Because I work on the social media team for Baylor Scott & White Health, I often have the opportunity to share people’s stories. Powerful stories, sad stories, inspiring stories, stories with a purpose. It’s always a privilege to write them. But this time, I have the opportunity to tell a different kind of story — mine.
When I wound up in the pediatric intensive care unit two days before Christmas Eve in 2006, my world changed forever. Soon it would be a whirlwind of doctor’s visits, insulin injections, finger pricks and carb counting lessons. It was a lot for a little 11-year-old girl. A girl who, by the way, was terrified of needles.
But next month, I’ll celebrate 11 years of being a type 1 diabetic — my 11th “diaversary,” as it’s known in the diabetes community.
That’s 11 years of a disease that is often frustrating and confusing. But that’s also 11 years of life to be grateful for. Eleven years that, had I been born 100 years earlier, I would not get to live. (Many thanks to the gentlemen who invented artificial insulin. I thank God for you every time I open a new vial.)
At 22 years old, on this particular “diaversary,” I will have been diabetic for half my life, although I have a hard time even remembering those pre-diabetes days. The thing about diabetes is it’s a disease that lives beneath the surface. Unlike many other illnesses, there’s no physical deformity or visible handicap. It’s invisible to the naked eye, but very much a part of every minute of my life.
I’m thankful for Type 1 diabetes.
That probably sounds a little odd, to say I’m thankful to have a disease. But I’m thankful for diabetes because it’s taught me a lot about myself and helped shape me into the person I am today.
It taught me perfection is impossible.
Diabetes is a never-ending balancing act, a constant numbers game. It’s my first thought in the morning, “What’s my blood sugar?” and my last before I go to sleep, “Will I go low in the middle of the night? If I do, will I wake up?”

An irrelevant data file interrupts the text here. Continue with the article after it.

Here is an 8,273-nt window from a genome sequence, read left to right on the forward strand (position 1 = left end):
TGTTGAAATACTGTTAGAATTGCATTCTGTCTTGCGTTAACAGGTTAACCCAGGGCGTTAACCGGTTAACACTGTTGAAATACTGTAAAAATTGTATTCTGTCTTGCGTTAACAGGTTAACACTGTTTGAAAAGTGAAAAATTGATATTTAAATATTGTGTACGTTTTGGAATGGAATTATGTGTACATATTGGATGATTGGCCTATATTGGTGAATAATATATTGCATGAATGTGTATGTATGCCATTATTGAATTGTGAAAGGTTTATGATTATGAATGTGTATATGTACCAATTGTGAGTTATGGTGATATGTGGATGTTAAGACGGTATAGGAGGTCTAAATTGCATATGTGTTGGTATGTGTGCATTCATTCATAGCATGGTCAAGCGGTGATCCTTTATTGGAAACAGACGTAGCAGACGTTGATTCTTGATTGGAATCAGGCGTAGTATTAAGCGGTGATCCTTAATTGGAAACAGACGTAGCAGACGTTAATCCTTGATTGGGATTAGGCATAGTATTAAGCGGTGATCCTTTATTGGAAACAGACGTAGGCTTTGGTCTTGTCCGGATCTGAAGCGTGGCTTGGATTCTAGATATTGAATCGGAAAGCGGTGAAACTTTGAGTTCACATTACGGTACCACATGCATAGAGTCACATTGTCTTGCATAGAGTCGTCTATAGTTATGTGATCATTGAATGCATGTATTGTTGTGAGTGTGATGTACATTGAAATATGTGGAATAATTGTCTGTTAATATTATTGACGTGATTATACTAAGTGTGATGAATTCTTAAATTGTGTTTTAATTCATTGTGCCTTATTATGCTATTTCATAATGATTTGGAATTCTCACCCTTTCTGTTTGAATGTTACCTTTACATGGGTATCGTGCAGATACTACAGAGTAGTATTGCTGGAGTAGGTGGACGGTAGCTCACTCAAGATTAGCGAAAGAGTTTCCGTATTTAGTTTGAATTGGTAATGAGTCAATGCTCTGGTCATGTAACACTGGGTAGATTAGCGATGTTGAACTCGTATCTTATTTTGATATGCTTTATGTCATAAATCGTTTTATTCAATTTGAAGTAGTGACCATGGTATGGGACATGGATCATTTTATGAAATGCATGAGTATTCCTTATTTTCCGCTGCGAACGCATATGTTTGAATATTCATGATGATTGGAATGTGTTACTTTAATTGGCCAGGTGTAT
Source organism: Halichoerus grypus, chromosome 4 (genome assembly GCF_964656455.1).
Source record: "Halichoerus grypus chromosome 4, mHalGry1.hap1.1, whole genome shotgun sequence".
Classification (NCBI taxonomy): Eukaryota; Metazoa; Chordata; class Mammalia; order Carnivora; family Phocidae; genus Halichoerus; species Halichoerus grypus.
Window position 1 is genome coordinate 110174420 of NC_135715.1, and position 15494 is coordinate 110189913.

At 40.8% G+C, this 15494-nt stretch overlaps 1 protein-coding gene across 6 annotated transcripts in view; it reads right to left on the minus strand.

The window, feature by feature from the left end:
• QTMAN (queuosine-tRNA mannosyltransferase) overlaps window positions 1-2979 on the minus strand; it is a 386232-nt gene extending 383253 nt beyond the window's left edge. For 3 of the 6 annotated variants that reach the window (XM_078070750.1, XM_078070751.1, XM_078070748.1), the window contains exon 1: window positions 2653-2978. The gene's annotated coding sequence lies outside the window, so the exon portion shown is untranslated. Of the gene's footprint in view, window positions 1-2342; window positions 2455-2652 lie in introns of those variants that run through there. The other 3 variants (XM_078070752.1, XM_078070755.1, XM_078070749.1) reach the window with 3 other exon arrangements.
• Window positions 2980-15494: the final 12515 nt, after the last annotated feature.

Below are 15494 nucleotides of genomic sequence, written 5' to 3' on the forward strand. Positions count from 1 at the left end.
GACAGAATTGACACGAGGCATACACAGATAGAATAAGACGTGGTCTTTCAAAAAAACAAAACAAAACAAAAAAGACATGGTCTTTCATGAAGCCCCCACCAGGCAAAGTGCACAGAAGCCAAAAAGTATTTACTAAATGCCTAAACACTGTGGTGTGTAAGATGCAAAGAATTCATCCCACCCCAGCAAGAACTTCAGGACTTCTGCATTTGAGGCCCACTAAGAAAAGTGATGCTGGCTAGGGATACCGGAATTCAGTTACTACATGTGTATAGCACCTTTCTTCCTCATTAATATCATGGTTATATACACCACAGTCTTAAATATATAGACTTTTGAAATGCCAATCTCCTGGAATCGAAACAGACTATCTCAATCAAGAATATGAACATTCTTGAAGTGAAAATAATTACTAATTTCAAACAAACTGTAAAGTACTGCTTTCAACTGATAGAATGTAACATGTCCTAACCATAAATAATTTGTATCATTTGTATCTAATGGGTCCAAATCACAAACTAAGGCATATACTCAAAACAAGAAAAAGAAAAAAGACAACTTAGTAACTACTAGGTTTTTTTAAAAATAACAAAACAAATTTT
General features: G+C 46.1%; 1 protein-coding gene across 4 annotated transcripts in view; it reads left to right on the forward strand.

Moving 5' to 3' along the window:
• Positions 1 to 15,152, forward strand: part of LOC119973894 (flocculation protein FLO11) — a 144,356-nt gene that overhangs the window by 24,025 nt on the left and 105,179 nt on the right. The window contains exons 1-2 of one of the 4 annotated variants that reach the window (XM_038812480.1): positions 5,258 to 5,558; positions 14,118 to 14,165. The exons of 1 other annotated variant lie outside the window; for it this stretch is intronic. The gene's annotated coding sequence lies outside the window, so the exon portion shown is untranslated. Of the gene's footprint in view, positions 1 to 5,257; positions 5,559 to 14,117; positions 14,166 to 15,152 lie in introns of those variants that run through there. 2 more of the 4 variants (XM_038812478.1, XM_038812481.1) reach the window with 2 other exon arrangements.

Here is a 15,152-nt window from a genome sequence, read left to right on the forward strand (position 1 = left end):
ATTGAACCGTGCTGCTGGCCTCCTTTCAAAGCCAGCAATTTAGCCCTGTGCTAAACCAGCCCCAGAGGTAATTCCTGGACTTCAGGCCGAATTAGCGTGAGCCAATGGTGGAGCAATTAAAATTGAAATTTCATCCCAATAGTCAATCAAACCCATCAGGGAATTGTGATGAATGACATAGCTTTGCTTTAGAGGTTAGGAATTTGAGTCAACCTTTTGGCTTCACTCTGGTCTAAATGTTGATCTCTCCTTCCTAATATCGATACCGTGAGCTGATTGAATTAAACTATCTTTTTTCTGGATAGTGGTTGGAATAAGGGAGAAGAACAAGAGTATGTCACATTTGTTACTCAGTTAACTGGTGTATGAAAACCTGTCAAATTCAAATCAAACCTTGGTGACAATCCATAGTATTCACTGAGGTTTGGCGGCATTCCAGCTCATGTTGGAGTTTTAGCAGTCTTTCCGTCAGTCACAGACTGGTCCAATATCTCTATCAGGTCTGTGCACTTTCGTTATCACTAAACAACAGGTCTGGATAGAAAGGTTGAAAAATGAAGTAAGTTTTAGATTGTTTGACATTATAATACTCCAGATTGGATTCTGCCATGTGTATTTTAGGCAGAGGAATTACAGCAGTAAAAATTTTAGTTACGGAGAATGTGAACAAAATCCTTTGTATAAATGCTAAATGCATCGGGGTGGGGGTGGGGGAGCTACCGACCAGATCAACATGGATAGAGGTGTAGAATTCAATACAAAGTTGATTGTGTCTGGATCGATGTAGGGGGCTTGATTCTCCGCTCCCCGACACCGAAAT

I’ve always been a perfectionist, but diabetes has taught me to cut myself some slack. No one’s perfect. There will be good days and bad days. There will be times when I feel like I’m a diabetes queen and other times when I feel 11 years old again, clueless and confused.
But diabetes is a lifelong journey, and a very unpredictable one at that. All I can do is my best, and I’m learning to let it go when things don’t go my way.
It made me love my differences.
When I was younger, I hated that I was “different.” I just wanted to be normal again. I hated that I had to be escorted to the nurse’s office every day at lunch. I hated the pity my teachers gave me. I hated it when I had to sit out at tennis practice with low blood sugar and listen to my friends joke about how they wished they had diabetes so they could skip the workout too.
But as I’ve gotten older, I’ve learned to embrace my differences. I may be different, but it’s just part of what makes me me.
It helped me grow up.
I remember being told as a kid that I was so “mature” for my age, and I’d say it’s pretty unusual for a middle schooler to be mature. I didn’t realize it at the time, but diabetes forced me daily to make big decisions with potentially big consequences. I guess having your health in your hands at 11 years old makes you grow up pretty quickly. Growing up with diabetes taught me self-reliance, discipline and patience, all qualities I’m thankful for today.
It reminds me to laugh.
My friends often make fun of me because I’m diabetic. That sounds mean, but I promise it’s a good thing. See, diabetes can be many things. Stressful. Annoying. Embarrassing. Frustrating. Painful. There are lots of ups and downs, and sometimes it’s overwhelming. After all, this is the only disease I know of where you make decisions every day, multiple times a day, that could kill you.
At the end of the day, you have to keep a sense of humor, and just laugh when your friends call you “Diabetes Girl.”
It makes me appreciate my life.
Because I work in health care, I often meet people whose lives have also been changed by disease or injury. I’m thankful for this because it reminds me that I’m lucky. I’m lucky my disease is treatable. I’m lucky insulin exists, and I’m lucky I can afford it. I’m lucky to have incredible doctors to support me and parents who’ve been with me every step of the way.
Honestly, I’m lucky to be alive.
As I think about my disease, I don’t find that I’m bitter or resentful. I’m just thankful. I’m realizing more and more that diabetes, more than probably anything else in my life not including family, has made me who I am today.
Of course, I’d rather have a functioning pancreas if given the choice. But this is the life I have — and I’m grateful for it.